Fun, Friends, and Fantastic Views: A Week on the Trail with WTA
Anna Silver's account of a week spent at White Pass with a WTA Youth Volunteer Vacation.
By Anna Silver
Just a few hours into my fifth WTA youth volunteer vacation, I was huddled under the nylon walls of a tent in a meadow eleven miles from civilization as a thunderstorm closed in overhead, providing a soundtrack of thick gushes of rain hitting the ground and booming claps of thunder.
That morning, under an innocently sunny sky, I had surged straight into the wilderness with a group of willing teenagers and two awesome leaders. We were headed to White Pass for what would soon become one of the most enjoyable, and undoubtedly the most beautiful WTA work party I have been on.
The Calm After the Storm
After the dousing our first night, we awoke the following morning to placid weather and, as we emerged sleepy-eyed from our tents, took a good look around for the first time. We were camped in a small bowl just below the ridgeline of a mountain in a high alpine meadow. Green grass covered in purple and white wildflowers surrounded us, and a network of creeks laced their way through the campsite. Looking out, a wide expanse of the Cascades stretched out before us, tree-covered and snow-capped, their peaks fading from deep to light blue in the distance.
For work, we removed berm, or a raised section of dirt on the downhill side of the trail that prevents drainage, and tried not to get distracted by the view.
To entertain ourselves while we dug, we exchanged riddles and stories, and my personal favorite, sang. On one day, myself and another volunteer, Frida, spent the entire workday belting out the lyrics to every song we could think of in horribly off-key voices. Doing so, we had a ridiculously fun time hacking away at the mounds of dirt, rock, and roots with our grub hoes and pulaskis.
- On our day off, our group hiked to a glacier and an alpine lake. A few of us scrambled up the tallest ridge that was close by, where we encountered yet another incredible view and ate a lunch of delicious leftover curry while overlooking the valley and river below.
- There were marmots everywhere, and they are adorable. Marmots are fluffy, fat small mammals that scamper around, burrow underground, and whistle. Once, while walking to my tent with one of my leaders, a marmot only a few yards in front of us stood up on its hind legs, looked at us, and let out a piercing whistle-scream, sending us both jumping backwards and laughing in surprise.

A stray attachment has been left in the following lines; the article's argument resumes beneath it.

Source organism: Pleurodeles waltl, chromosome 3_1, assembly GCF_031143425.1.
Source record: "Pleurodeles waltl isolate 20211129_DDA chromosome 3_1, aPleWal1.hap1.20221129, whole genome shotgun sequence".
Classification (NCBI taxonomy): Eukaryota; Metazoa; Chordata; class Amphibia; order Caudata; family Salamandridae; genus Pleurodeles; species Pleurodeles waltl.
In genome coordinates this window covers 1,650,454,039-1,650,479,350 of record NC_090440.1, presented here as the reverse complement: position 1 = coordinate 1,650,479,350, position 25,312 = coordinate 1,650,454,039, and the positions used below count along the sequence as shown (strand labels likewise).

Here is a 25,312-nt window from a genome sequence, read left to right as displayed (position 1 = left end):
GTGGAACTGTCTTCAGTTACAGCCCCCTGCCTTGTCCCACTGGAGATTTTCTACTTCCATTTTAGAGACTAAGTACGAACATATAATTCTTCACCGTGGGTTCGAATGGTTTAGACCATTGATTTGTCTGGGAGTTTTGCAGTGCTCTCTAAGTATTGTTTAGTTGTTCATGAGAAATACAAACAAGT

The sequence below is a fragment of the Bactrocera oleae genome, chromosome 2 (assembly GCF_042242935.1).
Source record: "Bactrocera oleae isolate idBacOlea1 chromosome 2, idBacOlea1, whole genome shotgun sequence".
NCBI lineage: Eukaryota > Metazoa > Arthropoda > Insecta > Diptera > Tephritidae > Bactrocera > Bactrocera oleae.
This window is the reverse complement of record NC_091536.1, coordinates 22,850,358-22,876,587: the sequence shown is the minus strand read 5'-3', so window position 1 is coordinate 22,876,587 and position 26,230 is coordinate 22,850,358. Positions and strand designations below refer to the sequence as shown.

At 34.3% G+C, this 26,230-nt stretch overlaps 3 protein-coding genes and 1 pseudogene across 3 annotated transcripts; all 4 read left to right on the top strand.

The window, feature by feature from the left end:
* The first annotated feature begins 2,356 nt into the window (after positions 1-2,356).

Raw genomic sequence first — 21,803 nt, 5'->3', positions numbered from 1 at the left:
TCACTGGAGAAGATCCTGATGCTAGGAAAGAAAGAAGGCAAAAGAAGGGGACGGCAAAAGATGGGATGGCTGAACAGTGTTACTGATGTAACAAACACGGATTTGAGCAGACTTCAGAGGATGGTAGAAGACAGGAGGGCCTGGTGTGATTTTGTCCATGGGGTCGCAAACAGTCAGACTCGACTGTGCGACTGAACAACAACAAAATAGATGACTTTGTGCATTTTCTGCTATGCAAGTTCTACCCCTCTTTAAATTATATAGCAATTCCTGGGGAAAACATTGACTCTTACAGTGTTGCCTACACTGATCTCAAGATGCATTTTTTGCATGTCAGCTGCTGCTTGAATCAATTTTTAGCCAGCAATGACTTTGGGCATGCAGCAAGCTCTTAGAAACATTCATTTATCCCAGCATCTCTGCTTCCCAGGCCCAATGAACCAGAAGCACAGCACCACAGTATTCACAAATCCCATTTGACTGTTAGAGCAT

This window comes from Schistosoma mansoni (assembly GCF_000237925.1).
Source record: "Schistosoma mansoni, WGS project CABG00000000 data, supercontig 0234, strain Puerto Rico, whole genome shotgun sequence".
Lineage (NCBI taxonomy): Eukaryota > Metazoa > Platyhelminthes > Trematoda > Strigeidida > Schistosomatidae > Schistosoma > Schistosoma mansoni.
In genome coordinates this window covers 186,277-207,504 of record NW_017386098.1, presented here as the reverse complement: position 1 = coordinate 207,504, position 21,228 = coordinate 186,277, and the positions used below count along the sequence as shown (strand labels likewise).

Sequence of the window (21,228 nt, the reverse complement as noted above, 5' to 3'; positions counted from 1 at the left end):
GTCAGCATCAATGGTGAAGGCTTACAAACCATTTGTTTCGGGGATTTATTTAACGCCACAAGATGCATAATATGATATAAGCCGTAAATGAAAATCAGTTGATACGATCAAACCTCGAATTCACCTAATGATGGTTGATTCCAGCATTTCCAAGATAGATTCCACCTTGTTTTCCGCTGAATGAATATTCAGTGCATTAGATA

- One of our leaders, Austin, forgot his sunscreen. So, in exchange for using some of mine, he let me and Frida braid his hair. We gave him several French braids, topped it off with a braided grass and flower garland, and made him skip through the meadow.
- The view from the latrine, which was stupendous. (see photo)
...And Making Friends
Throughout the week, I had an amazing time chatting with and getting to know the other volunteers. I love spending time with a group of people who are from all over Washington, both urban and rural, who go to different schools and have different stories to share. Each WTA group I find myself with is eclectic, goofy, and caring in its own way and getting to know each member is consistently one of my favorite parts of these trips (besides the delicious food, that is).
On our last night, we gathered in the meadow overlooking the mountains where Austin read us a Max Ehrmann prose poem called “Desiderata.” I sipped a cup of hot tea, listened to the musical trickle of the creek in the background, and felt the cool wind tousle my hair as it wound its way through the mountains.
In the serenity of that moment, I silently thanked WTA for giving me the opportunity to journey into the heart of the Cascades. It had been yet another week of rewarding work improving trails with others eager to trade their iPods for flowing creeks and hike into the wilderness.
>> Sign up for a work party now, youth volunteer vacation signups start February 3.